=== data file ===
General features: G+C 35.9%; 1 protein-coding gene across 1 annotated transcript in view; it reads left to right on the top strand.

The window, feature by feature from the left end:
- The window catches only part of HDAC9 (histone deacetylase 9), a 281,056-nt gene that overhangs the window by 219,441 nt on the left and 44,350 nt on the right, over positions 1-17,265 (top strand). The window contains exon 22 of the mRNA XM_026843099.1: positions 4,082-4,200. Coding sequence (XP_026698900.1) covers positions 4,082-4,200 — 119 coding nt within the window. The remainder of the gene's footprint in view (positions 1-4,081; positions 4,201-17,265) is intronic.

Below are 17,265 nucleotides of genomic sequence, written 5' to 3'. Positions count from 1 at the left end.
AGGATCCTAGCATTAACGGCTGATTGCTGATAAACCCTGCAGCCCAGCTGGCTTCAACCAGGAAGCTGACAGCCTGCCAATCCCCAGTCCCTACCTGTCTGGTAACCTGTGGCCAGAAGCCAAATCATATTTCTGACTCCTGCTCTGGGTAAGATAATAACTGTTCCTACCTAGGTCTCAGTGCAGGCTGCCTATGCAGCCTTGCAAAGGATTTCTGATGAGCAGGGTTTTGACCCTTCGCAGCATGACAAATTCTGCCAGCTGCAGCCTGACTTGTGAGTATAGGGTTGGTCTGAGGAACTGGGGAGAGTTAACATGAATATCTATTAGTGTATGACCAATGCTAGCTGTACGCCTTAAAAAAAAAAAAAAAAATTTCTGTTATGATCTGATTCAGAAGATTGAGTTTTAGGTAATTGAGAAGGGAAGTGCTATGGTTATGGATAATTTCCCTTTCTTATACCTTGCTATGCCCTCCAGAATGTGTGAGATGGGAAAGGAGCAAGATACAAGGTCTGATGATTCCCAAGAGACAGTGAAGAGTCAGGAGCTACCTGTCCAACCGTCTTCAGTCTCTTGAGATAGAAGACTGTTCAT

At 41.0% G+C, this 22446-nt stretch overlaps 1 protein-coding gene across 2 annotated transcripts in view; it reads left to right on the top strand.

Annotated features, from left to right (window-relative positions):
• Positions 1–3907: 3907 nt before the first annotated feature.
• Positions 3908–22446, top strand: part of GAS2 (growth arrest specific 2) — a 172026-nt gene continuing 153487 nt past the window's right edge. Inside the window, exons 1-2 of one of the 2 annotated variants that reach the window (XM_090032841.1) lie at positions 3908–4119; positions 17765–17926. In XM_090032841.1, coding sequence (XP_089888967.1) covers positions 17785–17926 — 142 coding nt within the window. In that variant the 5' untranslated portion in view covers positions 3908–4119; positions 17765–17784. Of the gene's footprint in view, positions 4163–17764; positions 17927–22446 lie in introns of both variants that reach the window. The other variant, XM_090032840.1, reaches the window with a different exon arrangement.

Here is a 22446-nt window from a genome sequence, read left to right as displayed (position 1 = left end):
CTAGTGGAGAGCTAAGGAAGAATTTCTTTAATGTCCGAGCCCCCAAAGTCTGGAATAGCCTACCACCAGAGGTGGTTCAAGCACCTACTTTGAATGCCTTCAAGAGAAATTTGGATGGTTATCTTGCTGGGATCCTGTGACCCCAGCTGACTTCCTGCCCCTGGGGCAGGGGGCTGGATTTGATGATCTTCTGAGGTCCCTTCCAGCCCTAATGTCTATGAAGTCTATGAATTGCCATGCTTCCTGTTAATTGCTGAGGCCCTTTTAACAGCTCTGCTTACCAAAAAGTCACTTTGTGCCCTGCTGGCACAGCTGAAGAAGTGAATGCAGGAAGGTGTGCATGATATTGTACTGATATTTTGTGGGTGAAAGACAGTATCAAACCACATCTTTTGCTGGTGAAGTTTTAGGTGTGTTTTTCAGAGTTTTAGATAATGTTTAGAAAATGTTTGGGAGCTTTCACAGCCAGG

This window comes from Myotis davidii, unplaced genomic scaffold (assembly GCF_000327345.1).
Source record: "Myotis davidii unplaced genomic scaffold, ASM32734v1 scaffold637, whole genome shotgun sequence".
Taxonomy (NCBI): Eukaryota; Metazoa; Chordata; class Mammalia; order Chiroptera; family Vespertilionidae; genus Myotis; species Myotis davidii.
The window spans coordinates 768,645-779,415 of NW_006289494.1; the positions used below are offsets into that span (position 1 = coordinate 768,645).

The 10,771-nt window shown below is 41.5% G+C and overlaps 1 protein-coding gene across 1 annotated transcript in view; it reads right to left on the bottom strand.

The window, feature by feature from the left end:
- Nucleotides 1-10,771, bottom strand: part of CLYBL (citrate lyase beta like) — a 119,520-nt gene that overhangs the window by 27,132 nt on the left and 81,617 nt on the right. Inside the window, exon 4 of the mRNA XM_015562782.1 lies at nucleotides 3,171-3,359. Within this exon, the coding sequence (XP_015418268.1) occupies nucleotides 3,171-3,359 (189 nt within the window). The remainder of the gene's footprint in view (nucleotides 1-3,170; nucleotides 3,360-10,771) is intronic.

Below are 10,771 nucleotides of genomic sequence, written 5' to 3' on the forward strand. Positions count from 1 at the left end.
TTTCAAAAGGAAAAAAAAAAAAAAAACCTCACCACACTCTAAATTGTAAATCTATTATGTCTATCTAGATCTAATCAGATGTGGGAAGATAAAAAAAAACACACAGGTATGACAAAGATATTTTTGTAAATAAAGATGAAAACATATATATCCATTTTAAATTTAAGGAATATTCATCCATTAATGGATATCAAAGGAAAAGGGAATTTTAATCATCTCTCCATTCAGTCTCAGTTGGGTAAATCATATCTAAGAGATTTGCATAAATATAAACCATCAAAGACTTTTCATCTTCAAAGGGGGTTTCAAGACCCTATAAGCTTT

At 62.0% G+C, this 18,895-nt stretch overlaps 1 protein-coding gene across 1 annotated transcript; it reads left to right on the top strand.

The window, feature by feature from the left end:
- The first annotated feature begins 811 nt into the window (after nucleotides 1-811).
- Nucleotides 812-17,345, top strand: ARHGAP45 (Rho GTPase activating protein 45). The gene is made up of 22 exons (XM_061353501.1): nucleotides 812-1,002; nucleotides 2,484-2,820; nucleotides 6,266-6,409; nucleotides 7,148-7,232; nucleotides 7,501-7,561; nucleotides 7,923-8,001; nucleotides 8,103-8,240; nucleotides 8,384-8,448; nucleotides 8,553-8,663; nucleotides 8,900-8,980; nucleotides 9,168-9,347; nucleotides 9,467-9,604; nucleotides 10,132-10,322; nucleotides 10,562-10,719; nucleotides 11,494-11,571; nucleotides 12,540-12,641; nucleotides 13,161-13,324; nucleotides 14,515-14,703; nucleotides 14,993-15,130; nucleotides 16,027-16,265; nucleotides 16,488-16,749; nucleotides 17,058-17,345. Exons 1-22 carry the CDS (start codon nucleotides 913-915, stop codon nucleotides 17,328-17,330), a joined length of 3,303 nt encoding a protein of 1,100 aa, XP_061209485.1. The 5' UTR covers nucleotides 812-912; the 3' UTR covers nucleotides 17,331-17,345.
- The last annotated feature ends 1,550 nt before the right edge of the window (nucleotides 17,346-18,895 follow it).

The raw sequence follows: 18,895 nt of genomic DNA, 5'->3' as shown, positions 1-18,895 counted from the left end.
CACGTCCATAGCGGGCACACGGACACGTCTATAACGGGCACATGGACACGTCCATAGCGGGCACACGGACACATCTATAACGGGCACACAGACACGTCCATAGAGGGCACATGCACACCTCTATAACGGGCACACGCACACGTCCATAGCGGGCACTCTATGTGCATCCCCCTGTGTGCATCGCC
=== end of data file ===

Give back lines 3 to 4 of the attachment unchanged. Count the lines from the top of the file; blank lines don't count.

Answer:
- The window catches only part of HDAC9 (histone deacetylase 9), a 281,056-nt gene that overhangs the window by 219,441 nt on the left and 44,350 nt on the right, over positions 1-17,265 (top strand). The window contains exon 22 of the mRNA XM_026843099.1: positions 4,082-4,200. Coding sequence (XP_026698900.1) covers positions 4,082-4,200 — 119 coding nt within the window. The remainder of the gene's footprint in view (positions 1-4,081; positions 4,201-17,265) is intronic.

Below are 17,265 nucleotides of genomic sequence, written 5' to 3'. Positions count from 1 at the left end.